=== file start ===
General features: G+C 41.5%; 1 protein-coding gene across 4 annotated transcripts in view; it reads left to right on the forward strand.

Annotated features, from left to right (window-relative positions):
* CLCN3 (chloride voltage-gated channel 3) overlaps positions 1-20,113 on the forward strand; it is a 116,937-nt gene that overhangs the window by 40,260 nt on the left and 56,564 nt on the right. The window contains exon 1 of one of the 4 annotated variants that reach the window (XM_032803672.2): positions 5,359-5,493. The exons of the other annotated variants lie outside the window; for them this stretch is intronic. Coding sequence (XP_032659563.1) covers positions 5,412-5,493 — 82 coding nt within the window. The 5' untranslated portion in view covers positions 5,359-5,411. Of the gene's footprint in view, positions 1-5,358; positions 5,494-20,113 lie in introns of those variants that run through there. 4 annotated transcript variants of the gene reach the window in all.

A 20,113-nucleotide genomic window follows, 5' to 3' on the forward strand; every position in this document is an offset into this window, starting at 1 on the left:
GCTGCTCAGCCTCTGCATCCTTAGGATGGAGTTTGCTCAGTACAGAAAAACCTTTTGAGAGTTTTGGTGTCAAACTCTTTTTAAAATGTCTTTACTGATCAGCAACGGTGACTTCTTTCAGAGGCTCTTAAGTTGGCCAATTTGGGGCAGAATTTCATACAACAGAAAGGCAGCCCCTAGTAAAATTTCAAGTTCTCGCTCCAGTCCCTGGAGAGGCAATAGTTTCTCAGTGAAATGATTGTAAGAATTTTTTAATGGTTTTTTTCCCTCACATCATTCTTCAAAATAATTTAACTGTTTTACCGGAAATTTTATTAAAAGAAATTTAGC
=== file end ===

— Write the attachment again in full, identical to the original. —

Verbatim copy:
General features: G+C 41.5%; 1 protein-coding gene across 4 annotated transcripts in view; it reads left to right on the forward strand.

Annotated features, from left to right (window-relative positions):
* CLCN3 (chloride voltage-gated channel 3) overlaps positions 1-20,113 on the forward strand; it is a 116,937-nt gene that overhangs the window by 40,260 nt on the left and 56,564 nt on the right. The window contains exon 1 of one of the 4 annotated variants that reach the window (XM_032803672.2): positions 5,359-5,493. The exons of the other annotated variants lie outside the window; for them this stretch is intronic. Coding sequence (XP_032659563.1) covers positions 5,412-5,493 — 82 coding nt within the window. The 5' untranslated portion in view covers positions 5,359-5,411. Of the gene's footprint in view, positions 1-5,358; positions 5,494-20,113 lie in introns of those variants that run through there. 4 annotated transcript variants of the gene reach the window in all.

A 20,113-nucleotide genomic window follows, 5' to 3' on the forward strand; every position in this document is an offset into this window, starting at 1 on the left:
GCTGCTCAGCCTCTGCATCCTTAGGATGGAGTTTGCTCAGTACAGAAAAACCTTTTGAGAGTTTTGGTGTCAAACTCTTTTTAAAATGTCTTTACTGATCAGCAACGGTGACTTCTTTCAGAGGCTCTTAAGTTGGCCAATTTGGGGCAGAATTTCATACAACAGAAAGGCAGCCCCTAGTAAAATTTCAAGTTCTCGCTCCAGTCCCTGGAGAGGCAATAGTTTCTCAGTGAAATGATTGTAAGAATTTTTTAATGGTTTTTTTCCCTCACATCATTCTTCAAAATAATTTAACTGTTTTACCGGAAATTTTATTAAAAGAAATTTAGC